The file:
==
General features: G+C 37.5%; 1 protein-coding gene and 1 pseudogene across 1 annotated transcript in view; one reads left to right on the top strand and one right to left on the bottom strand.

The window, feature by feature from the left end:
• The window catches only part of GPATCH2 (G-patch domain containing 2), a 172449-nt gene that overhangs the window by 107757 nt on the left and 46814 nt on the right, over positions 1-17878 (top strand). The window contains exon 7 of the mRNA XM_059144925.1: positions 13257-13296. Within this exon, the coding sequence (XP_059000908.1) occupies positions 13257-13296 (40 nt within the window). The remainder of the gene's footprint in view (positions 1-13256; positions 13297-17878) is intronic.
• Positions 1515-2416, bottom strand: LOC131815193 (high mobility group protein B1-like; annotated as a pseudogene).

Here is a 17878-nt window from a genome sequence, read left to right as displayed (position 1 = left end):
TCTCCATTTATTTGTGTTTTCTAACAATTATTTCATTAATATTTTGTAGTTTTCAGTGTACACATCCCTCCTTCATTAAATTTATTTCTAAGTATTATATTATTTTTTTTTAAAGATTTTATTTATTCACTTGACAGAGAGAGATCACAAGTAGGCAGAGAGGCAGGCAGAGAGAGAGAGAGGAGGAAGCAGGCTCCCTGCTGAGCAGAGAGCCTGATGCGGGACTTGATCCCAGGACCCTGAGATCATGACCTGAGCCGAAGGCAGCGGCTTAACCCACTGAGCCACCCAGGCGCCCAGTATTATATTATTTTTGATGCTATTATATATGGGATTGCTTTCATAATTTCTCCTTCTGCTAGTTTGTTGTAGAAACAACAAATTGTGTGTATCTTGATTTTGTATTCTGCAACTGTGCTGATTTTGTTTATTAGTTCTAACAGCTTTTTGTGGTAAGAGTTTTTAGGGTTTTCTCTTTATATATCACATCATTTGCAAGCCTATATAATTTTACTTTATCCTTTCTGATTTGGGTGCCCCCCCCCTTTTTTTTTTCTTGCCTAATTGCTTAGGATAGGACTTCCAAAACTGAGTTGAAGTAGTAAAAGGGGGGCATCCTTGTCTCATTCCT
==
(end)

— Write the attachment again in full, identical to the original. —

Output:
General features: G+C 37.5%; 1 protein-coding gene and 1 pseudogene across 1 annotated transcript in view; one reads left to right on the top strand and one right to left on the bottom strand.

The window, feature by feature from the left end:
• The window catches only part of GPATCH2 (G-patch domain containing 2), a 172449-nt gene that overhangs the window by 107757 nt on the left and 46814 nt on the right, over positions 1-17878 (top strand). The window contains exon 7 of the mRNA XM_059144925.1: positions 13257-13296. Within this exon, the coding sequence (XP_059000908.1) occupies positions 13257-13296 (40 nt within the window). The remainder of the gene's footprint in view (positions 1-13256; positions 13297-17878) is intronic.
• Positions 1515-2416, bottom strand: LOC131815193 (high mobility group protein B1-like; annotated as a pseudogene).

Here is a 17878-nt window from a genome sequence, read left to right as displayed (position 1 = left end):
TCTCCATTTATTTGTGTTTTCTAACAATTATTTCATTAATATTTTGTAGTTTTCAGTGTACACATCCCTCCTTCATTAAATTTATTTCTAAGTATTATATTATTTTTTTTTAAAGATTTTATTTATTCACTTGACAGAGAGAGATCACAAGTAGGCAGAGAGGCAGGCAGAGAGAGAGAGAGGAGGAAGCAGGCTCCCTGCTGAGCAGAGAGCCTGATGCGGGACTTGATCCCAGGACCCTGAGATCATGACCTGAGCCGAAGGCAGCGGCTTAACCCACTGAGCCACCCAGGCGCCCAGTATTATATTATTTTTGATGCTATTATATATGGGATTGCTTTCATAATTTCTCCTTCTGCTAGTTTGTTGTAGAAACAACAAATTGTGTGTATCTTGATTTTGTATTCTGCAACTGTGCTGATTTTGTTTATTAGTTCTAACAGCTTTTTGTGGTAAGAGTTTTTAGGGTTTTCTCTTTATATATCACATCATTTGCAAGCCTATATAATTTTACTTTATCCTTTCTGATTTGGGTGCCCCCCCCCTTTTTTTTTTCTTGCCTAATTGCTTAGGATAGGACTTCCAAAACTGAGTTGAAGTAGTAAAAGGGGGGCATCCTTGTCTCATTCCT